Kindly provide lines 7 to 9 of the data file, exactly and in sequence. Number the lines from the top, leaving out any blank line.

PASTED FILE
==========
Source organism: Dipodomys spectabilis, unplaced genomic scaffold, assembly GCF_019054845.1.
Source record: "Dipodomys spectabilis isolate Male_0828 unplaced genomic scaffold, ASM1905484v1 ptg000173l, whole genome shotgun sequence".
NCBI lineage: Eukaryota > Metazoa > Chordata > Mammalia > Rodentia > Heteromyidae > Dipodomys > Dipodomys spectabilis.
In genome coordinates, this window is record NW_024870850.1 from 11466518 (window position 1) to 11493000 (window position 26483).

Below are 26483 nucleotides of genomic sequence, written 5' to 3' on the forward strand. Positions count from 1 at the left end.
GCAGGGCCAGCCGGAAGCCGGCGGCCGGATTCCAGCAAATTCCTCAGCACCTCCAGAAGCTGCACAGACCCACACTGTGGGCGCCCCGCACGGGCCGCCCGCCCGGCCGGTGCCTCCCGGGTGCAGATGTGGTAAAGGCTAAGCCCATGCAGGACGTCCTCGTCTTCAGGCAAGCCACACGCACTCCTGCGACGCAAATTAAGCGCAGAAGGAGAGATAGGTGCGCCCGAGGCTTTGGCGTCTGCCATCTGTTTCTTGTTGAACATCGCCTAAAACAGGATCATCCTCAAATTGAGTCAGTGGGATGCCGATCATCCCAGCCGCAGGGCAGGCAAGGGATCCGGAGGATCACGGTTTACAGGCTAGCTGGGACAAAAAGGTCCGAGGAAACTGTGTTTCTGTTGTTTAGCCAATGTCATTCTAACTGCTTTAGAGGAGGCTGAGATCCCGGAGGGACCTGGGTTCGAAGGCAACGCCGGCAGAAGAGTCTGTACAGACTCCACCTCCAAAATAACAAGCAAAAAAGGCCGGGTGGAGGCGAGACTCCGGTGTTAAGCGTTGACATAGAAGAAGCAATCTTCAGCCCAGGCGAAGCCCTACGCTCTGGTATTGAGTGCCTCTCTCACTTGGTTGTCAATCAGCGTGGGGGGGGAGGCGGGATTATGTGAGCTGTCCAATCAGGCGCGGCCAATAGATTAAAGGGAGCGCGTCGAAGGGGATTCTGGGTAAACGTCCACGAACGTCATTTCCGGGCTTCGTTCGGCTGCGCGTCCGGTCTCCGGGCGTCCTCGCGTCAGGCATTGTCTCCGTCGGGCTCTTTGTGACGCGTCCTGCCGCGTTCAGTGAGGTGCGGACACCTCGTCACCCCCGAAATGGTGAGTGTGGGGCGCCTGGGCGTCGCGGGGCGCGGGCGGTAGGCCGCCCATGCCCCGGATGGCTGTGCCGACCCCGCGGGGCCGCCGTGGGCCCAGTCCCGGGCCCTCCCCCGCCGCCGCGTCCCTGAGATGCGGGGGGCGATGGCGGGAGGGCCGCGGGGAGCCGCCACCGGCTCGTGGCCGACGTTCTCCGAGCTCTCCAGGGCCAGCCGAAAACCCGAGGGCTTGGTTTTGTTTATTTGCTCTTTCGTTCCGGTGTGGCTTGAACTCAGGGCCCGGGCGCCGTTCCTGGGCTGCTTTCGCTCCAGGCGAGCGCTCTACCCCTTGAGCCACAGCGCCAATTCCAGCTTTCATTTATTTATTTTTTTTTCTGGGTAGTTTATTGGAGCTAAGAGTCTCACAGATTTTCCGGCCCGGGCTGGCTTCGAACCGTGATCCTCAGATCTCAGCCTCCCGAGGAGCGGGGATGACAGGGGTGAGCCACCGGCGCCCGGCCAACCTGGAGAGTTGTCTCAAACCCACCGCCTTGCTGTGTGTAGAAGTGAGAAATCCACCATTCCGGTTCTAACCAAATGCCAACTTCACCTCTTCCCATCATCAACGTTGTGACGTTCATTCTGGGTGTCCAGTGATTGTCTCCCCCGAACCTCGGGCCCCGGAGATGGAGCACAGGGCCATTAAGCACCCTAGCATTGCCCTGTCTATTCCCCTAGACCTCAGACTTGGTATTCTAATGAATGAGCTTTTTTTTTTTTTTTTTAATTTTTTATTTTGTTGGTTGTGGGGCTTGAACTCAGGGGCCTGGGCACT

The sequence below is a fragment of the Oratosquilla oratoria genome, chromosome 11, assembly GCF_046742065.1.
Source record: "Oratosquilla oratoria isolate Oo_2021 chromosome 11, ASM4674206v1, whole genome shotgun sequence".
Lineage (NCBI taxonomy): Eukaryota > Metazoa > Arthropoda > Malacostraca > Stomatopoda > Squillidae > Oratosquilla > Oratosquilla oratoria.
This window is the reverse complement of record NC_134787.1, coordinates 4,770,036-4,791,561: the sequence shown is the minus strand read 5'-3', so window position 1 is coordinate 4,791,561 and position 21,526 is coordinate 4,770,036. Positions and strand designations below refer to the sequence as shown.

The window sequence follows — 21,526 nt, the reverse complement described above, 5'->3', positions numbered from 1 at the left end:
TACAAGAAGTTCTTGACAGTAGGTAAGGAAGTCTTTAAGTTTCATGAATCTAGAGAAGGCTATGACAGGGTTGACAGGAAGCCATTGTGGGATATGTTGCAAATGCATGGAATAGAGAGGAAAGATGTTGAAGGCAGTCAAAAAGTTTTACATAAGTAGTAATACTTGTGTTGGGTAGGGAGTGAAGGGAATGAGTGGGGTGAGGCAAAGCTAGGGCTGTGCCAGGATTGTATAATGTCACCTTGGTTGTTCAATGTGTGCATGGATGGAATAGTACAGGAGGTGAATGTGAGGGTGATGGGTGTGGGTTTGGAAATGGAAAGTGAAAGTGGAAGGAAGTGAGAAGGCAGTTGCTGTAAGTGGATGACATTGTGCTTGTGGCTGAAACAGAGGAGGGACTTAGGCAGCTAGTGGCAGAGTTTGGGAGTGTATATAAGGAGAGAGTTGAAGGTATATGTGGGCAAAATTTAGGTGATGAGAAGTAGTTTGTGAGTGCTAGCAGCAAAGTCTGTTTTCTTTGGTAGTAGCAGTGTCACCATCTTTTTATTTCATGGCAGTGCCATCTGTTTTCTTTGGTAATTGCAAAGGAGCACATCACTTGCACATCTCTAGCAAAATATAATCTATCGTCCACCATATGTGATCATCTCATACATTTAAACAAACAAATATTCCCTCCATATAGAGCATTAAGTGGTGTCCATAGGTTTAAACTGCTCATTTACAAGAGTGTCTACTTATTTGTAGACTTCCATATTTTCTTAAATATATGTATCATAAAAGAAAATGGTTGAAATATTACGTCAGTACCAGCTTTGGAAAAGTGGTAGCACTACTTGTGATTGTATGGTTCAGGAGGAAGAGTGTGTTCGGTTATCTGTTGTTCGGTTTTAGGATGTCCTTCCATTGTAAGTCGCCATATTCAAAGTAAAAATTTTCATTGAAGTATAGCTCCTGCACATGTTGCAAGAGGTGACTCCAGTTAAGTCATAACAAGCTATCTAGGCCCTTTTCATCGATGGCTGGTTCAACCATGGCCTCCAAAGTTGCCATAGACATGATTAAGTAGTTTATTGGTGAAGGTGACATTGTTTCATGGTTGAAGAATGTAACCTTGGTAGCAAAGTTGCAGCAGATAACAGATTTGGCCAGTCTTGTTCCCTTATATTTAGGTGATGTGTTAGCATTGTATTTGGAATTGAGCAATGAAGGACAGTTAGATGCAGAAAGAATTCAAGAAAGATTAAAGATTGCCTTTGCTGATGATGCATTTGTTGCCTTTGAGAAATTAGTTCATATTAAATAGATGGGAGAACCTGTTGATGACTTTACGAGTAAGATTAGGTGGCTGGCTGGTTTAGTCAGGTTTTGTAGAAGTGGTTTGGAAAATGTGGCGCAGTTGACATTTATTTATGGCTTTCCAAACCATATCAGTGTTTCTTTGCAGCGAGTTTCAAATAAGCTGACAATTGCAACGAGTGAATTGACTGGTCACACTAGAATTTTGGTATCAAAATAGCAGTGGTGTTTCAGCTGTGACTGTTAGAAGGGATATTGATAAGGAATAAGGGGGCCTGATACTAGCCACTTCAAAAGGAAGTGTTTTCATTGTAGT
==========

The sequence below is a fragment of the Oratosquilla oratoria genome, chromosome 11, assembly GCF_046742065.1.
Source record: "Oratosquilla oratoria isolate Oo_2021 chromosome 11, ASM4674206v1, whole genome shotgun sequence".
Lineage (NCBI taxonomy): Eukaryota > Metazoa > Arthropoda > Malacostraca > Stomatopoda > Squillidae > Oratosquilla > Oratosquilla oratoria.